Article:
Alsophila pometria, also referred to as fall cankerworm, is an insect native to North America. It is a member of the family of moths called Geometridae. Large populations of fall cankerworm larvae are capable of stripping the leaves from trees, causing extensive defoliation.
Distribution & Habitat
In the United States, fall cankerworm ranges from New England to Georgia, and west to Colorado, Missouri, Montana, New Mexico, Utah, and California. In Canada, fall cankerworm can be found from the Maritime Provinces to Alberta.
Fall cankerworm consumes the leaves of apple, ash, basswood, beech, birch, black cherry, boxelder, dogwood, elm, hickory, red maple, sugar maple, red oak, and white oak. Oak is the insect’s preferred host. Extensive outbreaks have occurred in forests comprised primarily of oaks.
Fall cankerworm passes through four stages during its life cycle: an egg stage, a larval stage, a pupal stage, and an adult stage.
The Egg Stage
Fall cankerworm produces one generation of eggs per year. Adult females deposit around 100 eggs in compact rows on the twigs and branches of their hosts. Eggs are dark gray or brown, with a distinct black spot on the upper surface. They are shaped like barrels, and measure less than 0.04 inches in diameter.
The Larval Stage
Eggs hatch from late March to early May, a period that coincides with bud expansion on host plants. Larvae, often referred to as inchworms, loopers, or measuringworms are less than 1/16 of an inch in diameter when they first appear. Larvae vary between light green and dark brownish-green in color. Light green larvae feature a longitudinal white line that extends along the length of their backs. Dark brownish-green larvae feature a longitudinal black stripe that runs along their abdomens. When the darker colored larvae are present, it is often indicative of heavy infestation. Fall cankerworm larvae are unique in that they form three sets of prolegs. The third set, located on the fifth abdominal segment, is reduced in size, and non-functional.
Shortly after emerging, larvae spin silken threads, which they cling to. During windy periods, they are disseminated into tree canopies, whereupon they begin to feed on the buds and expanding leaves. As they feed, they create small holes in the leaves, consuming all of the leaf tissue, with the exception of the major veins and midribs. Within four to six weeks, larvae reach maturity. Once they are fully developed, larvae weave a silken thread, and descend to the ground, where they wriggle into the soil. Within the soil, larvae envelop themselves in a cocoon composed of silk and soil particles. They pupate within the cocoon until late October.
The Pupal Stage
Initially, pupae are yellow to yellow-green. Later, their color deepens, turning dark red-brown. Pupae are found just beneath the surface of the ground, enshrouded in a silken cocoon. Larvae pupate until late October, when they emerge as adult moths.
The Adult Stage
Adult moths emerge from their cocoons in fall, appearing from late October to November. They may continue to emerge through January, with some individuals appearing in spring. Periods of emergence often occur immediately following bouts of cold weather. Males emerge a few days before the females. Males have glossy, brown forewings that are mottled with dark brown and light gray scales. The forewings of some individuals are crossed with irregular white bands. The hind wings are gray-brown. This coloring enables the males to blend with the stems of host trees.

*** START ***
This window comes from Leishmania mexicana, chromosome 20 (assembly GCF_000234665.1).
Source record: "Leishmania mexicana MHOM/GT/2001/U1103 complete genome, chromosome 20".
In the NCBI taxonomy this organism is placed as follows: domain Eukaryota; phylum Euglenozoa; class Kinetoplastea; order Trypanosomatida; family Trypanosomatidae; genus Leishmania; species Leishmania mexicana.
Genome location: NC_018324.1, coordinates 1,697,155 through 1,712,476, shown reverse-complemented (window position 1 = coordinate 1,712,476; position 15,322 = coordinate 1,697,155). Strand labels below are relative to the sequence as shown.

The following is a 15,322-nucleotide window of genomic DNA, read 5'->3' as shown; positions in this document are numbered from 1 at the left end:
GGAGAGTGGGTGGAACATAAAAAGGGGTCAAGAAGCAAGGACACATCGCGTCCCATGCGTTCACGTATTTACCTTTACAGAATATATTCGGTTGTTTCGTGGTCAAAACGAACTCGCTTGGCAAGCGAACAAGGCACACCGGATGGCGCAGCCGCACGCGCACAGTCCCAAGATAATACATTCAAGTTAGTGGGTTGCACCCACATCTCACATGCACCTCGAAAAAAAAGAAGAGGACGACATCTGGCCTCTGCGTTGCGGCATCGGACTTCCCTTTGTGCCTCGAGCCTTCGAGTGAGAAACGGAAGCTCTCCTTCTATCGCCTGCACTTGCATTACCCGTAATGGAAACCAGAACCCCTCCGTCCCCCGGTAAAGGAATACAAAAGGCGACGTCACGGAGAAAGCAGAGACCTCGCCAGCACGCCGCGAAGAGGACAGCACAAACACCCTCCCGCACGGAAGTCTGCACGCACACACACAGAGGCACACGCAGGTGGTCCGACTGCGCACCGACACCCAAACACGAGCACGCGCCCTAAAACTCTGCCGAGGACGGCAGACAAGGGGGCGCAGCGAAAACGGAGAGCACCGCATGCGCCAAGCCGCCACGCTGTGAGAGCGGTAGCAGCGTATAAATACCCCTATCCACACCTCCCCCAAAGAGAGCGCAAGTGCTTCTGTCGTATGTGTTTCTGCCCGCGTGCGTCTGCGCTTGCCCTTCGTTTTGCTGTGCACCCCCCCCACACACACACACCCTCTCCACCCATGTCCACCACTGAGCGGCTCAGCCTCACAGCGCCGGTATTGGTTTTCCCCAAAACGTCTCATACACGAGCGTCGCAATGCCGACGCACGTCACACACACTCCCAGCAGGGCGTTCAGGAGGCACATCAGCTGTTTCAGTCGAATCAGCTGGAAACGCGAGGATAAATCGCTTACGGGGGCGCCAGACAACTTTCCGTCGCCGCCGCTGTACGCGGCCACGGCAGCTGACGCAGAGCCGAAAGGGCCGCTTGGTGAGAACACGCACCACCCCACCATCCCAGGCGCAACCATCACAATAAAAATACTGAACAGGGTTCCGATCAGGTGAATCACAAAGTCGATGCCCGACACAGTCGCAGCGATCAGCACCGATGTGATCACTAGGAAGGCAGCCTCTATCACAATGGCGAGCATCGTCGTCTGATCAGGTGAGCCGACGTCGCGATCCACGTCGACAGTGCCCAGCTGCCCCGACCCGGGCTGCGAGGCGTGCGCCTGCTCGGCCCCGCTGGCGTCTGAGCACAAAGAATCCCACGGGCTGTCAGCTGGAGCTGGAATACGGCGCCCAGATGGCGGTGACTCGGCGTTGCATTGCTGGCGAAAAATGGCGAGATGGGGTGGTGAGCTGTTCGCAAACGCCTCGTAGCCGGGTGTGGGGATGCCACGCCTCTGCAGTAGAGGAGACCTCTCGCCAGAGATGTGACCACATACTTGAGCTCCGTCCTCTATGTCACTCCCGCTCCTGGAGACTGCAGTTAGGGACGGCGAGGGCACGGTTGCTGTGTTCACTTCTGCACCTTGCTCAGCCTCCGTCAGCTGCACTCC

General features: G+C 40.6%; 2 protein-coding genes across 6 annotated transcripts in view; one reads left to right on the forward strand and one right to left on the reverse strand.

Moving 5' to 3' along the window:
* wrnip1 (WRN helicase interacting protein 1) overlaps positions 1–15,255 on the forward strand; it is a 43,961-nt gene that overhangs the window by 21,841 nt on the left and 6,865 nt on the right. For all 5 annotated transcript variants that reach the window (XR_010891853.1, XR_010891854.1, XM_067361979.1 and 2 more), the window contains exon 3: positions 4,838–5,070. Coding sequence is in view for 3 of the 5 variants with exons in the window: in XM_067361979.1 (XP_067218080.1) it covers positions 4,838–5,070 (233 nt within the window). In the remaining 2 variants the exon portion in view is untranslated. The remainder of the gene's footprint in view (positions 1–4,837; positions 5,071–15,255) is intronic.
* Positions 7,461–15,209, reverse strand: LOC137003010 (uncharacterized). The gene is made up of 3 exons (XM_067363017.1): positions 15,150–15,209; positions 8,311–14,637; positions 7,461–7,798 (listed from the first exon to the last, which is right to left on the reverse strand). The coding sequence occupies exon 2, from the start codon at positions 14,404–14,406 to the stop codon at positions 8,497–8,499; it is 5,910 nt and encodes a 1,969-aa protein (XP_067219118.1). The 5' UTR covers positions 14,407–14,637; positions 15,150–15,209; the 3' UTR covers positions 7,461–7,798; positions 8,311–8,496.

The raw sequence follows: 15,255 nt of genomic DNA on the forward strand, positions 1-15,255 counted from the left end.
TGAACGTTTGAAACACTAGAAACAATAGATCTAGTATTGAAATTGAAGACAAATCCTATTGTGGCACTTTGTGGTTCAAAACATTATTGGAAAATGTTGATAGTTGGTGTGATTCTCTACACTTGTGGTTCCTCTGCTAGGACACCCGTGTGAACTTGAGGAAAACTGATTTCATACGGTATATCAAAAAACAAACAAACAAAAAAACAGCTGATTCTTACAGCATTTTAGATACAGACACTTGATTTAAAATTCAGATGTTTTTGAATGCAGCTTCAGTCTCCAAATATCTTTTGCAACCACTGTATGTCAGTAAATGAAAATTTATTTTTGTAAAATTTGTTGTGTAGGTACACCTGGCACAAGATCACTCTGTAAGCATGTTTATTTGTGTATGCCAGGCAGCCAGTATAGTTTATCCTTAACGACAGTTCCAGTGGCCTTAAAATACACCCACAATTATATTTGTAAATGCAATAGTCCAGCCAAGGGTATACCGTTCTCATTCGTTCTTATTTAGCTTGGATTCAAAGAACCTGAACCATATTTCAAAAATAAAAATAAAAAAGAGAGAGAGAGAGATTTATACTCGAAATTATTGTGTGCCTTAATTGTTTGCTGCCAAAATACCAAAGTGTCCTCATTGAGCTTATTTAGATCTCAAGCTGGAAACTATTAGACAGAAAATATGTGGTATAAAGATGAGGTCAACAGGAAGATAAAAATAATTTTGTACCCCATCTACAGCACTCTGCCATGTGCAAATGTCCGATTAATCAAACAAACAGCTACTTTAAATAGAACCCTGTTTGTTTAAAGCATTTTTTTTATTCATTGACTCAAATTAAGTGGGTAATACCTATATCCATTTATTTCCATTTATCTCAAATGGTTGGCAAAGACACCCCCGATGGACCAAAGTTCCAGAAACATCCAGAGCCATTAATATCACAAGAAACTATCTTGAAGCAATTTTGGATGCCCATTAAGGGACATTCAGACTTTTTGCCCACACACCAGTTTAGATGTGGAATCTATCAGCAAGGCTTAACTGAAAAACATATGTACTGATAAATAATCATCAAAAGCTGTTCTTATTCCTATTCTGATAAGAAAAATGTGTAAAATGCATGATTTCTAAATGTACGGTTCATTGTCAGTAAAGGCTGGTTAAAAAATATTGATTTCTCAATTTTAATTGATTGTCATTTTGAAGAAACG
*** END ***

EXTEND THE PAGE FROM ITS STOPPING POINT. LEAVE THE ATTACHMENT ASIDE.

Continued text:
Females are wingless, and measure around ½ an inch in diameter. They are densely covered with gray-brown scales. Once the females have emerged, the males navigate to them, and begin the mating process. Upon mating, females deposit around 100 eggs in a single layer on the twigs and branches of host plants. Adults die shortly thereafter. The eggs overwinter, and hatch the following spring.
Effects on Trees
Severe infestations can cause extensive defoliation in trees. Successive defoliation can result in significant branch dieback. It may also contribute to a general decline in tree vigor. Trees that are defoliated for three or more consecutive years may be weakened, and become prone to failure. Young, newly transplanted, or weakened trees are susceptible to injury stemming from defoliation.
- Begin monitoring for fall cankerworm in early May, when the larvae first emerge.
- Numerous insecticides can be applied to reduce larvae populations. Bacillus thuringiensis, carbaryl, cyfluthrin, esfenvalerate, malathion, and permethrin are the most effective insecticides available for commercial use. These insecticides will not harm beneficial insects, wildlife, or humans. For the best results, applications should be made when larvae are less than ½ an inch in diameter. Larvae become more resistant to insecticides as they develop.
- Cool, wet spring weather has an adverse effect on populations.
- Late spring frosts can kill newly emerging foliage on host trees, eradicating food sources for early stage larvae, and causing a collapse in larvae populations.
- Several insects assist in limiting cankerworm populations. A tiny wasp called Telonomus alsophilae parasitizes the eggs. Calasoma frigidum, a ground beetle, preys on the larvae.
- On isolated shade trees, bands composed of a sticky substance can be placed around the trunk in late fall. This will deter females from ascending the tree, and depositing their eggs. This method is not as effective in forested settings where there is an abundance of trees, and infestations are more difficult to manage.